Ken Starra former federal appellate judge and a prominent attorney whose criminal investigation into Bill Clinton His family say he led to the impeachment of the president and put Starr at the center of one of the country’s most polarizing debates of the 1990s, having died aged 76.
Starr died in hospital on Tuesday from complications from surgery, his former colleague, attorney Mark Lanier, said. He said Starr was hospitalized in an intensive care unit in Houston for about four months.
For years, Starr’s stellar reputation as a lawyer seemed to set him on the path to the Supreme Court. At 37, he became the youngest person to ever serve on the United States Court of Appeals for the District of Columbia, where Chief Justice John Roberts and judges Ruth Bader Ginsburg, Clarence Thomas and Antonin Scalia have also served. From 1989-93, Starr was the attorney general in the administration of President George H. W. Bush, arguing 25 cases before the Supreme Court.
“Ken loves our country and serves it with dedication and distinction,” Roberts said on Tuesday. He has led by example, in law, public service and the community. “
Senate Minority Leader Mitch McConnell remembered Starr Tuesday as “an accomplished litigator, an impressive leader, and a devoted patriot.”
Despite his impressive legal credentials, nothing could prepare him for the task of investigating a sitting president.
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In a five-year investigation, Starr looked into fraudulent real estate transactions involving a longtime Clinton associate, delving into the removal of documents from the White House deputy counsel’s office. Vincent Foster after he committed suicide and collected evidence of Clinton’s sexual encounters with Monica Lewinsky, a former White House intern. Each controversy has the potential to do serious, possibly fatal damage to the Clinton presidency.
In a tweet Tuesday, Lewinsky expressed mixed feelings upon learning of Starr’s death. “I’m sure many of you can understand, my thoughts on ken starr are mixed with mixed feelings,” she tweeted. “But more importantly, I imagine it’s a painful loss for those who loved him.”
As Clinton’s legal problems worsened, the White House branded Starr as a right-wing fanatic doing the bidding of Republicans looking to destroy the president.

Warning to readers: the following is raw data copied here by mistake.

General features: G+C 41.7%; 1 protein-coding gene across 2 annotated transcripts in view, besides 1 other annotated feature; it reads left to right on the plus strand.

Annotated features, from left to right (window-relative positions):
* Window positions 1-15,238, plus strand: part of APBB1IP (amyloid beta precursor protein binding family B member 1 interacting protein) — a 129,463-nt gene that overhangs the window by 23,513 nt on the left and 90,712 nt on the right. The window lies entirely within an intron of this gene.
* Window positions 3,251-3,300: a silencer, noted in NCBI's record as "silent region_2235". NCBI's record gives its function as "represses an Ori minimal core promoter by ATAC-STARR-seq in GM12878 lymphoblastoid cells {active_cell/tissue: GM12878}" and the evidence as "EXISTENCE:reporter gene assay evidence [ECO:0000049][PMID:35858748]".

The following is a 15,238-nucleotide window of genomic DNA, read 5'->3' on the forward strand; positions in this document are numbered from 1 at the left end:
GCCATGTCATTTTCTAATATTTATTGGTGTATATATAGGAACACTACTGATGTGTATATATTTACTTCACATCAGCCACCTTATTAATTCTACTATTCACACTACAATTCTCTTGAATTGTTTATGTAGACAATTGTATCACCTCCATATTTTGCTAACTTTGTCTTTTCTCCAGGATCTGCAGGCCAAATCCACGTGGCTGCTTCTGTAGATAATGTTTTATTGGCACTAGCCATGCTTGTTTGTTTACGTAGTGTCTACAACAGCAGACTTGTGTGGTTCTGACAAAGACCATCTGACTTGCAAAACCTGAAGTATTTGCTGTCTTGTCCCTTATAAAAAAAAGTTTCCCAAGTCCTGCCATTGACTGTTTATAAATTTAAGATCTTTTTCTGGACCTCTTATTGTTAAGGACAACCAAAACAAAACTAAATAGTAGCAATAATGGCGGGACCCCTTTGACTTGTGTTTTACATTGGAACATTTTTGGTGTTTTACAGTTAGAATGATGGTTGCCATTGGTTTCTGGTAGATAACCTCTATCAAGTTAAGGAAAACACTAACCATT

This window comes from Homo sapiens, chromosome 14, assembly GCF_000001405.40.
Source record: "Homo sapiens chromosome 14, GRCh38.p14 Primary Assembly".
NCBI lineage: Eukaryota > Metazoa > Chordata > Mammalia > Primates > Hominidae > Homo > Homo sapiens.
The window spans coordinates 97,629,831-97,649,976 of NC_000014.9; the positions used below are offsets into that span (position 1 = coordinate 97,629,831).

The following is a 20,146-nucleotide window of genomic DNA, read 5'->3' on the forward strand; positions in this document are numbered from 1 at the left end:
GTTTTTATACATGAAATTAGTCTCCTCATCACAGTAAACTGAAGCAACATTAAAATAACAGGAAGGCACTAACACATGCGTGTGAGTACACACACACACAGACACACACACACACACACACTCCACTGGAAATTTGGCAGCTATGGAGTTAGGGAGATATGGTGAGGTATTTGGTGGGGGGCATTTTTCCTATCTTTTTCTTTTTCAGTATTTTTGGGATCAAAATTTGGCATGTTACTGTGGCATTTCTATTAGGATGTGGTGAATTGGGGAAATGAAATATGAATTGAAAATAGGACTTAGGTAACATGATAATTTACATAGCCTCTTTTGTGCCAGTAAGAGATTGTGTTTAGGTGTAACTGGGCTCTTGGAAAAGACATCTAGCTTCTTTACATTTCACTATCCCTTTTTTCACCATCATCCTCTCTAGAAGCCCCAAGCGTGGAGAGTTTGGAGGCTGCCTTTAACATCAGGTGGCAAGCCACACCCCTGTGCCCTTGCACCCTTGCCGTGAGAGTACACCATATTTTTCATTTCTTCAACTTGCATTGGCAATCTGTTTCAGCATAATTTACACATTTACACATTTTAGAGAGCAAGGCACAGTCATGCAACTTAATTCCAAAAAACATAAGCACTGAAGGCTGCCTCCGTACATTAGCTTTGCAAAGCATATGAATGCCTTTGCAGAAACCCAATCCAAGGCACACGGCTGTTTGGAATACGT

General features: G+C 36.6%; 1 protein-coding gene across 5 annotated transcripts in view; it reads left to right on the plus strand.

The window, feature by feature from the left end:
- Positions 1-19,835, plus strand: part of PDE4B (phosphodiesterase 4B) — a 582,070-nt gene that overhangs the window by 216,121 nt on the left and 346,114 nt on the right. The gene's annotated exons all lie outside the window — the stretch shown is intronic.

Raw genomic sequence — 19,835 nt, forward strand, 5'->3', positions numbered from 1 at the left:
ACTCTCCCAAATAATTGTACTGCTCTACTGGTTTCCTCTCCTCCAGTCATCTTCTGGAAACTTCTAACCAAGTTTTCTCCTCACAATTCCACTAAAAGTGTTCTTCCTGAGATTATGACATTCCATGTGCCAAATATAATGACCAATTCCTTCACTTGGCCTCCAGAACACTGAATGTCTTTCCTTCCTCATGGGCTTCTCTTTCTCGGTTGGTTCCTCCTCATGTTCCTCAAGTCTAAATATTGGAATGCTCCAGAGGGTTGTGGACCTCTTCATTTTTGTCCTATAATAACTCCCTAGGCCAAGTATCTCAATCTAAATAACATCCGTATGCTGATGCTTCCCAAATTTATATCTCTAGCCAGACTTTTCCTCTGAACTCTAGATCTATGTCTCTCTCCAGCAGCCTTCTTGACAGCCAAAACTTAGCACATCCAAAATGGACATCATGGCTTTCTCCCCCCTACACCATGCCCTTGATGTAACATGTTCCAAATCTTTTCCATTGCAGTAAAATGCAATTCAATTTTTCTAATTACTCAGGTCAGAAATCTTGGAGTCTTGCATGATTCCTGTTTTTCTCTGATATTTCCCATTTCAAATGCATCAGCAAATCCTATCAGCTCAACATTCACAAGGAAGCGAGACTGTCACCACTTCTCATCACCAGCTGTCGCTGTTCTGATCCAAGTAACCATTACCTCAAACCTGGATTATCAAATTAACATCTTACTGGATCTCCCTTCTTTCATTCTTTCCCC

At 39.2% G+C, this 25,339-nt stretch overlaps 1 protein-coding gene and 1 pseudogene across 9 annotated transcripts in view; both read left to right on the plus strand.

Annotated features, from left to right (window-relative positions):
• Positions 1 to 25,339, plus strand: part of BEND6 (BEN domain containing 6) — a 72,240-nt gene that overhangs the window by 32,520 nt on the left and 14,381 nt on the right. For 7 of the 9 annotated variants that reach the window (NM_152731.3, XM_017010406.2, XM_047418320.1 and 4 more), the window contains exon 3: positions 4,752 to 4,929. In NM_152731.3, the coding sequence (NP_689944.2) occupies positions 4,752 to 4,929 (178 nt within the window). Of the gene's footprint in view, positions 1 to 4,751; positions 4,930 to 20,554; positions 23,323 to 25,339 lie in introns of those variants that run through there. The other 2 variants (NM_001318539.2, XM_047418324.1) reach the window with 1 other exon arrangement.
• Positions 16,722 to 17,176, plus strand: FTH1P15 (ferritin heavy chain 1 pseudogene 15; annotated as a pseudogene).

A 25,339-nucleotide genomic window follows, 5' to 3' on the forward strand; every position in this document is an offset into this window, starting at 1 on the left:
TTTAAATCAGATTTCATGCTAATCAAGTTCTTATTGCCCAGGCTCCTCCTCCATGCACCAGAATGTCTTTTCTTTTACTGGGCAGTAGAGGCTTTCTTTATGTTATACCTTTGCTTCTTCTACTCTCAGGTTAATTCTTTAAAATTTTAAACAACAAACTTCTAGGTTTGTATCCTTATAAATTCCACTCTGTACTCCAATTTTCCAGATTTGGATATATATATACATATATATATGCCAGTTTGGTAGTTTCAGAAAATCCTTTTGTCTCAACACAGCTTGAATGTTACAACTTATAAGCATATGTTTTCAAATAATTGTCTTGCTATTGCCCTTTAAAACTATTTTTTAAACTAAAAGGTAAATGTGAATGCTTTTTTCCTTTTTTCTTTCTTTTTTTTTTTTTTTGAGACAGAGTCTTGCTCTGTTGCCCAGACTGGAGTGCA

Starr told a Senate committee in 1999: “The attacks have done a lot of damage to the investigation. Law becomes politics in other ways. “
In a bitter end to his investigation into the more critical Lewinsky affair, Starr filed a report, required by law, to the U.S. House of Representatives. He concluded that Clinton lied, engaged in obstruction of justice, and followed a pattern of conduct that was inconsistent with the president’s constitutional duty to faithfully execute the law. House Republicans used the Starr report as a roadmap in the impeachment process of the president, who was acquitted in a Senate trial.
In 2020, he was recruited to help represent Trump in his first impeachment trial. In a memorable statement to Congress, Starr said “we live in what I think can be aptly described as “ the age of impeachment.”
In a post on his Truth Social account, Trump hailed Starr as “a true patriotic American who loves our Country and the Law. I am so grateful for his support and his thoughts that our cause is against the fascists and other mentally ill people in our Country.”
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Clinton’s legal problems began during the 1992 presidential campaign. Questions arose about the candidate’s relationship with the owner of a failed Arkansas loan and savings account. The problem faded quickly. But it caught the attention of federal regulators, who began to consider whether money from S&L could be diverted to a real estate venture called Whitewater, in which Bill and Hillary Clinton and the owner S&L’s owner, Jim McDougal, has a financial interest.